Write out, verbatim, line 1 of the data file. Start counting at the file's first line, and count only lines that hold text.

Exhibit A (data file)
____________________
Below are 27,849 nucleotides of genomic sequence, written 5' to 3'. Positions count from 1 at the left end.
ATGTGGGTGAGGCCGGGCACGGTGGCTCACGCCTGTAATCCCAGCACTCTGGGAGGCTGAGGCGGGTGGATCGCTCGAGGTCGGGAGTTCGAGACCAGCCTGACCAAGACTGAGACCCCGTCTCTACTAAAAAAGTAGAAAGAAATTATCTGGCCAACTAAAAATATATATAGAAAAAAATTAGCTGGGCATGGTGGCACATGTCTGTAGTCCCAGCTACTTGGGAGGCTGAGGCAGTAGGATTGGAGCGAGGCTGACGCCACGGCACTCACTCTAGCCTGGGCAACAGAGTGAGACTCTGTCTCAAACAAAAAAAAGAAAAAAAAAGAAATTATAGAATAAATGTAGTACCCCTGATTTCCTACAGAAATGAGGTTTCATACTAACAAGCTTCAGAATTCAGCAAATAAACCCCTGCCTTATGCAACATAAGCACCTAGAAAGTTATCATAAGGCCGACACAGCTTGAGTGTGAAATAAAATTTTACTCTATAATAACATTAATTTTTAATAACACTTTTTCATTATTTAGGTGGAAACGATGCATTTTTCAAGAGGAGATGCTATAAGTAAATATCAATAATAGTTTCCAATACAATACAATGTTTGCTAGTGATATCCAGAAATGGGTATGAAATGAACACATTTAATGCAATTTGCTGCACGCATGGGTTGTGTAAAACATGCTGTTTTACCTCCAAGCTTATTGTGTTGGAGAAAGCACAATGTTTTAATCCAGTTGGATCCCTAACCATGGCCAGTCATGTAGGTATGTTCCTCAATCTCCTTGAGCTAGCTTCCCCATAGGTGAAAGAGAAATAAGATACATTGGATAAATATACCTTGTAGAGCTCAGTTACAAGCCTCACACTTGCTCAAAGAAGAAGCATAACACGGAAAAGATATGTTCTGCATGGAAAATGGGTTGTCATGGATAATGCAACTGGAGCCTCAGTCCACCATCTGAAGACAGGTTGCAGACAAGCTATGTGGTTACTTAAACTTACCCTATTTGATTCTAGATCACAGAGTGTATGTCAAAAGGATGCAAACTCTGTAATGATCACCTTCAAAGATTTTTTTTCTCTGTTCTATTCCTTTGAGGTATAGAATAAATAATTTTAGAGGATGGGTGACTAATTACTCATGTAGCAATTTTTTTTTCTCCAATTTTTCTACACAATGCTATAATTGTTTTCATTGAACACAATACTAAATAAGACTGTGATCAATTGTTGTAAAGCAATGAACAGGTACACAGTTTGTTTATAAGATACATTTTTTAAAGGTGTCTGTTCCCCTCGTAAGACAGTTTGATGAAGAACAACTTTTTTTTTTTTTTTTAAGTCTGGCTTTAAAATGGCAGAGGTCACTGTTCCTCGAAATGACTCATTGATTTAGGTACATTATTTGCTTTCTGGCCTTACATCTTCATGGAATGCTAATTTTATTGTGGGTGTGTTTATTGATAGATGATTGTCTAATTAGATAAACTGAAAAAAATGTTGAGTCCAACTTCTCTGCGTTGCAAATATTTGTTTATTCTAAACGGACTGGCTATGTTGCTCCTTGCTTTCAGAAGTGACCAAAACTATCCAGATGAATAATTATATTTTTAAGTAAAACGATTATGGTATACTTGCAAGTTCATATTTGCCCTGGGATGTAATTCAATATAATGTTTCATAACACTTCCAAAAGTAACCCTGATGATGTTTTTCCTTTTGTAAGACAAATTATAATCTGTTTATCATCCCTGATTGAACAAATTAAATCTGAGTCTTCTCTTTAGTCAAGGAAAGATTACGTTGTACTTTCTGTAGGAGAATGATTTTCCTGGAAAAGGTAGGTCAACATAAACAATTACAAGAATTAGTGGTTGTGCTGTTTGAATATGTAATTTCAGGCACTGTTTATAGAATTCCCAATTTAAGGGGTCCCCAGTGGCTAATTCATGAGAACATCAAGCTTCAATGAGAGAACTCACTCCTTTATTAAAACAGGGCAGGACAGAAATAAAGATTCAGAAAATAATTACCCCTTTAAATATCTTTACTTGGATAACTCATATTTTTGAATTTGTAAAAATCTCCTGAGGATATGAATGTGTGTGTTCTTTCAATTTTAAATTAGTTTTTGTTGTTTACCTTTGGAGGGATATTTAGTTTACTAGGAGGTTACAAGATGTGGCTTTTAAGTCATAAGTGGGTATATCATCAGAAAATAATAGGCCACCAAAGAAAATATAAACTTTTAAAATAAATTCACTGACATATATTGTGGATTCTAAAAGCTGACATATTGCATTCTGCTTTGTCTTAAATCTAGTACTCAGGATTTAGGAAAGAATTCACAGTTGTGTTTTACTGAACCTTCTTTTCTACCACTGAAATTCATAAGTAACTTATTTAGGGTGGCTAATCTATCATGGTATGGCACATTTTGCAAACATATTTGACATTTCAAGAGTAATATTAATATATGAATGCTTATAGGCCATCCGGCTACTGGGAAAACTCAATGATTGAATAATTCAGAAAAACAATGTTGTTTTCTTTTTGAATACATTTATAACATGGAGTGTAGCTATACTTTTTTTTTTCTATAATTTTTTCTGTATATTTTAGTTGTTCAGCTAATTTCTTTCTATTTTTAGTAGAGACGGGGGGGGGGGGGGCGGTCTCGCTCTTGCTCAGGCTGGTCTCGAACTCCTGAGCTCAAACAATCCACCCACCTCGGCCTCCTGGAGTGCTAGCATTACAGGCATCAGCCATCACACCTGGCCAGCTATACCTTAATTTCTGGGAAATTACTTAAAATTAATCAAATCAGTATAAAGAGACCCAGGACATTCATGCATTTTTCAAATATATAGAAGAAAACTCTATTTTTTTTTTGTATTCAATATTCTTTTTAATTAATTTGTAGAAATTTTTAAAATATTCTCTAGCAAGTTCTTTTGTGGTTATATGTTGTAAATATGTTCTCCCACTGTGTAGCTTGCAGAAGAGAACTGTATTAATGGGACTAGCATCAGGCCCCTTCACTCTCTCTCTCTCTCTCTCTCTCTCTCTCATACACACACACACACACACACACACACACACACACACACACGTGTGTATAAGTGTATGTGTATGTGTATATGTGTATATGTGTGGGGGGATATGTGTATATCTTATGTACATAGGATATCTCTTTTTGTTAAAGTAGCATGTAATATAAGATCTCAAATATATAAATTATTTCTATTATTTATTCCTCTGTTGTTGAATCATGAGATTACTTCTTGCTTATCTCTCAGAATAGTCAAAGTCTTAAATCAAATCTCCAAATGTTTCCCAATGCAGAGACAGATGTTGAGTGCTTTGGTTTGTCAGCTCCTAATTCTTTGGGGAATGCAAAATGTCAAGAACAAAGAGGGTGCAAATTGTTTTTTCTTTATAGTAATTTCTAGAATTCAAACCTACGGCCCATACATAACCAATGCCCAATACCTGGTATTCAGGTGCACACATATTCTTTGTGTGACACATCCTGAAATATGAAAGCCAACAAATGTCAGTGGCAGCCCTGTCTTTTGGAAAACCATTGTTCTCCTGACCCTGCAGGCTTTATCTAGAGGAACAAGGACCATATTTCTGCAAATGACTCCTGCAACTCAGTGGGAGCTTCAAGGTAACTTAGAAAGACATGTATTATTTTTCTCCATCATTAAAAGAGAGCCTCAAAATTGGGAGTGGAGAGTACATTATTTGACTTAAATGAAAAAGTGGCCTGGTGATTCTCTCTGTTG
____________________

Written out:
Below are 27,849 nucleotides of genomic sequence, written 5' to 3'. Positions count from 1 at the left end.